The U.S. Environmental Protection Agency (EPA) regulates acrylamide in drinking water. The EPA established an acceptable level of acrylamide exposure, set low enough to account for any uncertainty in the data relating acrylamide to cancer and neurotoxic effects. The U.S. Food and Drug Administration regulates the amount of residual acrylamide in a variety of materials that come in contact with food, but there are currently no guidelines governing the presence of acrylamide in food itself.

  10. What research is needed? 

    Although studies in rodent models suggest that acrylamide is a potential carcinogen, additional epidemiological cohort studies are needed to help determine any effects of dietary acrylamide intake on human cancer risk. It is also important to determine how acrylamide is formed during the cooking process and whether acrylamide is present in foods other than those already tested. This information will enable more accurate and comprehensive estimates of dietary exposure. Biospecimen collections in cohort studies will provide an opportunity to avoid the limitations of interview-based dietary assessments by examining biomarkers of exposure to acrylamide and its metabolites in relation to the subsequent risk of cancer.

    For information about acrylamide from the World Health Organization (WHO) and the Food and Agriculture Organization of the United Nations, please visit WHO’s Food Safety: Acrylamide page.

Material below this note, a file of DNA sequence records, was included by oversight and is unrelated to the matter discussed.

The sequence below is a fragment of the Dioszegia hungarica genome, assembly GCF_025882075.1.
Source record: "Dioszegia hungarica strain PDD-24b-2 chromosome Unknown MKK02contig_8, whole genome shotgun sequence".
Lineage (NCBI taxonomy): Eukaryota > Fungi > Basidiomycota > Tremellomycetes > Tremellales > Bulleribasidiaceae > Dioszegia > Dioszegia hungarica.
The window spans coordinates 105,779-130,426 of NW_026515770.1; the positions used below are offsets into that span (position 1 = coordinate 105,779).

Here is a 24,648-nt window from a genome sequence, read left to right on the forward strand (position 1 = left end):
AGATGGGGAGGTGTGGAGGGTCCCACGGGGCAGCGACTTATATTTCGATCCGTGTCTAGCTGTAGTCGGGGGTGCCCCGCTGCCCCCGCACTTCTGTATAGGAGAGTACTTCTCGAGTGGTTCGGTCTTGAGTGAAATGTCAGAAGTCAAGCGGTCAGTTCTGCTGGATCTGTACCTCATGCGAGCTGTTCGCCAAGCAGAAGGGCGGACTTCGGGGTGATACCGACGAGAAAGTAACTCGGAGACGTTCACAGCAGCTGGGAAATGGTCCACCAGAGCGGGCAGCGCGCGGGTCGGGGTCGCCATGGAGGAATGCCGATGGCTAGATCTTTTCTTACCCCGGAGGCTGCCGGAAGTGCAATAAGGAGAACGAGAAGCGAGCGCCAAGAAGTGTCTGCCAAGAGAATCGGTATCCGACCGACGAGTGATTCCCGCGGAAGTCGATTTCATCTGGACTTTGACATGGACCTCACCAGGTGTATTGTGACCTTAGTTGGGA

For information about acrylamide from the National Toxicology Program (NTP), please visit NTP's Report on Carcinogens.

Selected References
  1. Stadler RH, Blank I, Varga N, et al. Acrylamide from Maillard reaction products. Nature 2002; 419(6906):449–450.
  2. Food and Agriculture Organization of the United Nations. World Health Organization. Summary report of the sixty-fourth meeting of the Joint FAO/WHO Expert Committee on Food Additives (JECFA). Retrieved July 24, 2008, from: http://www.who.int/entity/ipcs/food/jecfa/summaries/summary_report_64_final.pdf.
  3. Mottram DS, Wedzicha BL, Dodson AT. Acrylamide is formed in the Maillard reaction. Nature 2002; 419(6906):448–449.
  4. Gertz C, Klostermann S. Analysis of acrylamide and mechanisms of its formation in deep-fried products. European Journal of Lipid Science and Technology 2002; 104(11):762–771.
  5. Rydberg P, Eriksson S, Tareke E, et al. Investigations of factors that influence the acrylamide content of heated foodstuffs. Journal of Agricultural and Food Chemistry 2003; 51(24):7012–7018.
  6. Kita A, Brathen E, Knutsen SH, Wicklund T. Effective ways of decreasing acrylamide content in potato crisps during processing. Journal of Agricultural and Food Chemistry 2004; 52(23):7011–7016.
  7. Skog K, Viklund G, Olsson K, Sjoholm I. Acrylamide in home-prepared roasted potatoes. Molecular Nutrition and Food Research 2008; 52(3):307–312.
  8. Tareke E, Rydberg P, Karlsson P, Eriksson S, Tornqvist M. Analysis of acrylamide, a carcinogen formed in heated foodstuffs. Journal of Agricultural and Food Chemistry 2002; 50(17):4998–5006.